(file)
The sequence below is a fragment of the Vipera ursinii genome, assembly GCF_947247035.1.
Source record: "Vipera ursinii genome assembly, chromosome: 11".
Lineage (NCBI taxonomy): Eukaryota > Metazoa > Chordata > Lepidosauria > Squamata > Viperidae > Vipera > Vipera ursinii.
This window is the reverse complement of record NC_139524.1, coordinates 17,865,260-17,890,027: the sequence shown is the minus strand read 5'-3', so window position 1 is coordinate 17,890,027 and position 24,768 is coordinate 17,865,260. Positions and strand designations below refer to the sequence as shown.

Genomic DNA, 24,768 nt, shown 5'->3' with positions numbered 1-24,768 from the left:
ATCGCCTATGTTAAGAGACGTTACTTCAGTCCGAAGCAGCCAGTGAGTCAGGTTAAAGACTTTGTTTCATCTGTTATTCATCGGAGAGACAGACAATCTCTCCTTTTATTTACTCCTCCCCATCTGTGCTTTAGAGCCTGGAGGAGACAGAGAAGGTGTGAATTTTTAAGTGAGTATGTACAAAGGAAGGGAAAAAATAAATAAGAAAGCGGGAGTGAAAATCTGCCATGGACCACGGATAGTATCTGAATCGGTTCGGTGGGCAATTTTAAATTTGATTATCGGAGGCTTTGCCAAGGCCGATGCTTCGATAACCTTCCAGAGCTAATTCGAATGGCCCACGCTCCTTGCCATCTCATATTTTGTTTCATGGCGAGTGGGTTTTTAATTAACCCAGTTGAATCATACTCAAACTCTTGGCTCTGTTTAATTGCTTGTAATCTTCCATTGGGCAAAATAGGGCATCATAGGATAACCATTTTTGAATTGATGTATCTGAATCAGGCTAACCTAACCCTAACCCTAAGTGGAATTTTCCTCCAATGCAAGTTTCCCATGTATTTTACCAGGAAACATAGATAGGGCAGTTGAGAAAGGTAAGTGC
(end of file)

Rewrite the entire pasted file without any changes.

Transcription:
The sequence below is a fragment of the Vipera ursinii genome, assembly GCF_947247035.1.
Source record: "Vipera ursinii genome assembly, chromosome: 11".
Lineage (NCBI taxonomy): Eukaryota > Metazoa > Chordata > Lepidosauria > Squamata > Viperidae > Vipera > Vipera ursinii.
This window is the reverse complement of record NC_139524.1, coordinates 17,865,260-17,890,027: the sequence shown is the minus strand read 5'-3', so window position 1 is coordinate 17,890,027 and position 24,768 is coordinate 17,865,260. Positions and strand designations below refer to the sequence as shown.

Genomic DNA, 24,768 nt, shown 5'->3' with positions numbered 1-24,768 from the left:
ATCGCCTATGTTAAGAGACGTTACTTCAGTCCGAAGCAGCCAGTGAGTCAGGTTAAAGACTTTGTTTCATCTGTTATTCATCGGAGAGACAGACAATCTCTCCTTTTATTTACTCCTCCCCATCTGTGCTTTAGAGCCTGGAGGAGACAGAGAAGGTGTGAATTTTTAAGTGAGTATGTACAAAGGAAGGGAAAAAATAAATAAGAAAGCGGGAGTGAAAATCTGCCATGGACCACGGATAGTATCTGAATCGGTTCGGTGGGCAATTTTAAATTTGATTATCGGAGGCTTTGCCAAGGCCGATGCTTCGATAACCTTCCAGAGCTAATTCGAATGGCCCACGCTCCTTGCCATCTCATATTTTGTTTCATGGCGAGTGGGTTTTTAATTAACCCAGTTGAATCATACTCAAACTCTTGGCTCTGTTTAATTGCTTGTAATCTTCCATTGGGCAAAATAGGGCATCATAGGATAACCATTTTTGAATTGATGTATCTGAATCAGGCTAACCTAACCCTAACCCTAAGTGGAATTTTCCTCCAATGCAAGTTTCCCATGTATTTTACCAGGAAACATAGATAGGGCAGTTGAGAAAGGTAAGTGC